Orangebloods' Chip Brown first reported it September 13: longtime University of Texas athletic director DeLoss Dodds was planning to step down. The school denied it, but Dodds' own comments, both before and after the report, were not very convincing (I said the rumor was "100 percent believable" ten days ago, and that was not a bold opinion).
Now comes a report from the columnist who probably has the greatest access to UT's AD: Kirk Bohls of the Austin American Statesman. On September 11, Bohls wrote that Dodds "has no plans to leave his job and hasn't even thought about it." But Monday that all changed, in a story co-written by Statesman higher education reporter Ralph K.M. Haurwitz:
Texas athletic director DeLoss Dodds will announce Tuesday afternoon that he will step down next August after 32 years in the position, three well-connected sources told the American-Statesman on Monday.
Dodds, 76, will announce his retirement after vigorously denying a report earlier this month that he would leave his job before the end of this year. Dodds will stay on through Aug. 31, 2014, and will remain on as a consultant through 2015. Dodds could not be reached for comment. He will receive a $1 million annuity in August.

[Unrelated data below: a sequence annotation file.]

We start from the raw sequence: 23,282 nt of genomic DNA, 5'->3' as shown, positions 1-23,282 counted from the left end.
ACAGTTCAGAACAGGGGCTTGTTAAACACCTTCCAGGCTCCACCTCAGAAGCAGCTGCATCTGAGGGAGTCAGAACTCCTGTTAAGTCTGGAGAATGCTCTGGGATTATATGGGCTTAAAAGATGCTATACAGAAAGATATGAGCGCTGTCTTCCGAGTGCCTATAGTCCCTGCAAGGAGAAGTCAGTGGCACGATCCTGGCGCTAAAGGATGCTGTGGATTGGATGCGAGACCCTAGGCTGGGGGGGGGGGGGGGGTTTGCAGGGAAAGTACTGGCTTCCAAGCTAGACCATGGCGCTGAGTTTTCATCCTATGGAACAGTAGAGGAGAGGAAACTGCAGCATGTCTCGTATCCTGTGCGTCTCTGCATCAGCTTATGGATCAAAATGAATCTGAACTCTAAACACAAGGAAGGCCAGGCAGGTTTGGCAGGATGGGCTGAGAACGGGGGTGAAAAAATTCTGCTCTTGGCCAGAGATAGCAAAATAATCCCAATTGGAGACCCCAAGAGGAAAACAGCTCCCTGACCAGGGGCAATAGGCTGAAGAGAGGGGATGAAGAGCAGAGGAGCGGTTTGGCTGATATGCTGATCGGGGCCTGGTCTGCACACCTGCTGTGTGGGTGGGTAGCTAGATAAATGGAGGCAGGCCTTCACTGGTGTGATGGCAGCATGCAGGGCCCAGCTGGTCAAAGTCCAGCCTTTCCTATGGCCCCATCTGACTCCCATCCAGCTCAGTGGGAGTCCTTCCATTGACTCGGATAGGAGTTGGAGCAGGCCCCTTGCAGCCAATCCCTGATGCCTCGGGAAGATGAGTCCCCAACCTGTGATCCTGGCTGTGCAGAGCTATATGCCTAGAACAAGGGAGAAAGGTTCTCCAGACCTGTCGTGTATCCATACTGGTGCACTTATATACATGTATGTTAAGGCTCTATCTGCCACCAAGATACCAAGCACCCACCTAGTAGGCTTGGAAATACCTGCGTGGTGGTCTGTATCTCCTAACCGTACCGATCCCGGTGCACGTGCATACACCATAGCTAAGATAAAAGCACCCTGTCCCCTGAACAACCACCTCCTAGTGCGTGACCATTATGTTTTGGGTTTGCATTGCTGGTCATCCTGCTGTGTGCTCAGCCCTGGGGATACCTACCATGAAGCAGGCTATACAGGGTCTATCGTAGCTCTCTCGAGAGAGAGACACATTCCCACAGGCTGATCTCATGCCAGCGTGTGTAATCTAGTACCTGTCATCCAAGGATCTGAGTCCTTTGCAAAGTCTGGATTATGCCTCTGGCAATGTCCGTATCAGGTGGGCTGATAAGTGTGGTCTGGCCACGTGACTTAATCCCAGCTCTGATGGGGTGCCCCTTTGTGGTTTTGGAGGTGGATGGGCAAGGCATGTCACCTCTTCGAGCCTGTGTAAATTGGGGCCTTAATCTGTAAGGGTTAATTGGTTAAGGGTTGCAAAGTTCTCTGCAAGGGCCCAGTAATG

"He's going to announce it tomorrow," one of the well-placed sources said. "They were going to do it today but decided to wait because they didn't want to detract from the passing of (legendary former Longhorn quarterback) James Street."
Bohls and Haurwitz wrote that Dodds, who will remain under contract to UT as a consultant, intends to announce his last day as August 31, 2014, but that UT hoped to bring on his successor by December. Chip Brown's latest report says it's a "fluid situation," and that Dodds will only serve until a new AD is hired.
For all the current dysfunction around UT athletics—from the struggles of the football and basketball teams to the Bev Kearney situation—Dodds was certainly a groundbreaking and great AD. He turned Texas into the Dallas Cowboys and New York Yankees of collegiate sports and, with Mack Brown, gave UT its first football championship in more than thirty years. Even the much-maligned Longhorn Network deal will almost certainly turn out to be a long-term plus.
Dodds' decision to resign on more or less his own terms, even under pressure, actually feels like something of a power move: given the lengthy timetable, and his continued role as a consultant, he'll likely have a lot of input into UT president William Powers Jr.'s search for a successor.
So who might that be? Here's ten names to think about: